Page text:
Old Mate

I ran into an old mate the other day, he was sitting under a big old Morton Bay fig tree reading the race form.

He was born at on a cattle station near Mount Peter, a gold mining town in the Cape.  His father was a stockman and roustabout on stations in the Gulf and up on the Cape. Old mate followed him into droving and riding fences, he remembered those days droving cattle before roadtrains.

Many Aboriginal people worked on stations in those days. They worked for tucker and a few bob a week not much more than that. Exploitation is too nice a word, slavery is a better term. The station owner would give the stockmen his “quarantined wages”.  The term quarantining, used as part of the Northern Territory Intervention, was in use long before Brough and Howard and others  resumed the squatter oligarchy policy of treatment of Aboriginal people. Nothing is new he said, everything has been tried before, just given a new name .

The stockmen would get the megre handout, and head to town for the annual rodeo. That was the only time the station boss would let them off the land. When equal wages came in they could not get rid of them quicly enough and soon kicked them off their country.

I can remember, he said, one time when the rodeo was on in Mount Isa. There were stockmen and ringers from all over the Territory and the Gulf, they were camped in the Leichardt River all along the highway to the Kalkadoon Park Rodeo ground. The old Isa pubs were full of country men and women. They were rough times.  The white fellas gave them a wide berth, they were fit and hard and they could fight like Dave Sands.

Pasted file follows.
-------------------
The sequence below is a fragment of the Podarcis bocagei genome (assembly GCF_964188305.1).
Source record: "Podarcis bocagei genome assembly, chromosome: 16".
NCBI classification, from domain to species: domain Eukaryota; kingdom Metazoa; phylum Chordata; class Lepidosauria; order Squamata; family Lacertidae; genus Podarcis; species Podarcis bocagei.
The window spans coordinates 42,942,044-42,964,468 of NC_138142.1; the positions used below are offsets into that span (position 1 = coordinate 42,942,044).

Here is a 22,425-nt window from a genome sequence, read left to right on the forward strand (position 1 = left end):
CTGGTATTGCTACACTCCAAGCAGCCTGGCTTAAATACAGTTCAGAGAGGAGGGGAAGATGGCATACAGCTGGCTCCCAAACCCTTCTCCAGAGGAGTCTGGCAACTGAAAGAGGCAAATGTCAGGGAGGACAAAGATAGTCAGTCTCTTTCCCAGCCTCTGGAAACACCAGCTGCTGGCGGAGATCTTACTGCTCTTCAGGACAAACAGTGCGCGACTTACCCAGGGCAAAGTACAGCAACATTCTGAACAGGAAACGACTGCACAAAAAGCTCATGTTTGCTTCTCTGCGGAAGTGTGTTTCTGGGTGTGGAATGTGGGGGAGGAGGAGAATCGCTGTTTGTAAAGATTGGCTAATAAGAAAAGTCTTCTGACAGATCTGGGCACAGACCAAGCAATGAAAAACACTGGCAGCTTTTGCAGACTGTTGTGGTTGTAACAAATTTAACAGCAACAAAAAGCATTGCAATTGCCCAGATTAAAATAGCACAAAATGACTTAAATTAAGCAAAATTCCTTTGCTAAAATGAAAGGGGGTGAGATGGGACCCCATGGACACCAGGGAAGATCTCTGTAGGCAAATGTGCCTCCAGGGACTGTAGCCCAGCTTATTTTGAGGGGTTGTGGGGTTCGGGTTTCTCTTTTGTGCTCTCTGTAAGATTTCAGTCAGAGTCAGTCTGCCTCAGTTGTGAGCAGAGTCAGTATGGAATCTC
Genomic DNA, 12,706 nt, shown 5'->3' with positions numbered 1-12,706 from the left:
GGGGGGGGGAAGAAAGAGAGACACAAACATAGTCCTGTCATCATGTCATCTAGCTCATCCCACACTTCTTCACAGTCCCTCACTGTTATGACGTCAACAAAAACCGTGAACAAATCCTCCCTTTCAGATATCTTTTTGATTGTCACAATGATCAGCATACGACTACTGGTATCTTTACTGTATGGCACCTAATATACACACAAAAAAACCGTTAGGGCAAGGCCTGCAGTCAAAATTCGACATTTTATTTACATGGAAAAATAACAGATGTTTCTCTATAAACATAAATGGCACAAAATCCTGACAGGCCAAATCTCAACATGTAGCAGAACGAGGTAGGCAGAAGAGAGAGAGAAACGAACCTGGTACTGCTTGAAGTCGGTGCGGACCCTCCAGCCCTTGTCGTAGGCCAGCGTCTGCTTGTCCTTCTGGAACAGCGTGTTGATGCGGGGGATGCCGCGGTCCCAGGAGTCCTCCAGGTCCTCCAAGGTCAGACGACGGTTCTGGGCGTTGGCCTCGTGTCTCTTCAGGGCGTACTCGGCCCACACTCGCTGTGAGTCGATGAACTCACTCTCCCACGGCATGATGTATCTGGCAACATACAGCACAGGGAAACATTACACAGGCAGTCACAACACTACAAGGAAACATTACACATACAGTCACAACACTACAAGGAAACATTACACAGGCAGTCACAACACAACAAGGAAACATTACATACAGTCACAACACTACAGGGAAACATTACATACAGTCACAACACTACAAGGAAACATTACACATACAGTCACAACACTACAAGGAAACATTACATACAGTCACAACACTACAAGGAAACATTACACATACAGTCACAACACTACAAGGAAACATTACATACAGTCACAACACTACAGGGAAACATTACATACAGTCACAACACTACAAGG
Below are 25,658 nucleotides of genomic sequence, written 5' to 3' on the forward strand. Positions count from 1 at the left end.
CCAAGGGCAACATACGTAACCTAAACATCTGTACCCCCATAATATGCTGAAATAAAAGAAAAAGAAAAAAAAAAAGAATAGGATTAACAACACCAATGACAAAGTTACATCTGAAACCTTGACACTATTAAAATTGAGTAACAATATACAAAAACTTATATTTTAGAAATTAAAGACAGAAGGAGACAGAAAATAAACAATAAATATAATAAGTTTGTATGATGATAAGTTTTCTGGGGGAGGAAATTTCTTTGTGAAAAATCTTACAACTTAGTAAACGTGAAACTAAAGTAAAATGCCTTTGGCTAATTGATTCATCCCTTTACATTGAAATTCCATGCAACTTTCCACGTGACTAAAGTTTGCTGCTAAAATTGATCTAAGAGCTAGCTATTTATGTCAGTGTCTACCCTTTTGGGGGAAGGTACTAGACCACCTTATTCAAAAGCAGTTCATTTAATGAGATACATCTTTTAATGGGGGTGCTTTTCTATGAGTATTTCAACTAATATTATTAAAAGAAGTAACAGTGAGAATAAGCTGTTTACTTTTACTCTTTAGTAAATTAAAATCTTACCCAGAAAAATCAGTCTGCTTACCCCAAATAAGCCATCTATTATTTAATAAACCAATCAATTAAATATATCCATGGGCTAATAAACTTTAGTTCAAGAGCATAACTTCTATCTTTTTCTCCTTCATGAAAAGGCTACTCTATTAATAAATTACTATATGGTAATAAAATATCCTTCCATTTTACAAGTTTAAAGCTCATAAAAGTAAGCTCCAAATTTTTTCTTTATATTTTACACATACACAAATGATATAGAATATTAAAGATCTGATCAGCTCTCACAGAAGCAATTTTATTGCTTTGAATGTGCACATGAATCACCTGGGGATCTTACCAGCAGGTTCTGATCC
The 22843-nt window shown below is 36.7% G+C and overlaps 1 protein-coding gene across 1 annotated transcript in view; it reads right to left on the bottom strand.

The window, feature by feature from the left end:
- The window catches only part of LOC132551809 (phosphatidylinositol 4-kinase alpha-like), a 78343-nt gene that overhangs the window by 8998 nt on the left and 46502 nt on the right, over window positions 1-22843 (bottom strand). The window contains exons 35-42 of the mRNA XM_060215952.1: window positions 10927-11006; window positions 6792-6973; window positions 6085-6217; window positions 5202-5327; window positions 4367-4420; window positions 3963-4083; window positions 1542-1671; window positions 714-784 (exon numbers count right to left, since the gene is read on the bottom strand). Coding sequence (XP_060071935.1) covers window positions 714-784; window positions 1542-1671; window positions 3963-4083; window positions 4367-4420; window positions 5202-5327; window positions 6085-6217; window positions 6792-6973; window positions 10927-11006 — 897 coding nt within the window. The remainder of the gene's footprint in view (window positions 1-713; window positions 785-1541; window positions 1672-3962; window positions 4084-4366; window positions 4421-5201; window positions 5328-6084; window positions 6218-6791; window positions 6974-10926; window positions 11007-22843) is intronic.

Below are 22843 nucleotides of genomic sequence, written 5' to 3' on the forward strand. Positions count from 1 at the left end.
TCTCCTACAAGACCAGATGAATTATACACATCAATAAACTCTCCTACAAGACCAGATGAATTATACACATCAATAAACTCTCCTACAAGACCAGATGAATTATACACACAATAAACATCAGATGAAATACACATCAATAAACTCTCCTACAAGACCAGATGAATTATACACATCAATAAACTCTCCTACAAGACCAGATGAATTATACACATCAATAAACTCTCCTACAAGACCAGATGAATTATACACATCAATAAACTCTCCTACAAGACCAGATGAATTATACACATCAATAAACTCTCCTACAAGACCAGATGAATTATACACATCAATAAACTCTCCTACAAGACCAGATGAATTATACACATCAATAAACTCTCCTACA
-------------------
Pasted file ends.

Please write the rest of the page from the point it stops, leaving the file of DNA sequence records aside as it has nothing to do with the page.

When he got married he came to Cairns to have a better life for his family. He got a house and for years he still worked on the stations. Old mate was one of the lucky ones and got full pay as a head stockman and worked a few years at it and then got a job job working in the CTL sawmill. There were lots of jobs for Aborigines in those days.

We headed down to have a coffee, there was a time when it would have been a beer. We sat down, ordered our coffee, and we began to reminisce about old times. I asked him what he thought about the current situation with politics.

As he finished his coffee he said, I’ll leave that for another time, I could write a book, I will tell you next time I see you bunji. I gotta catch the first at Eagle Farm.

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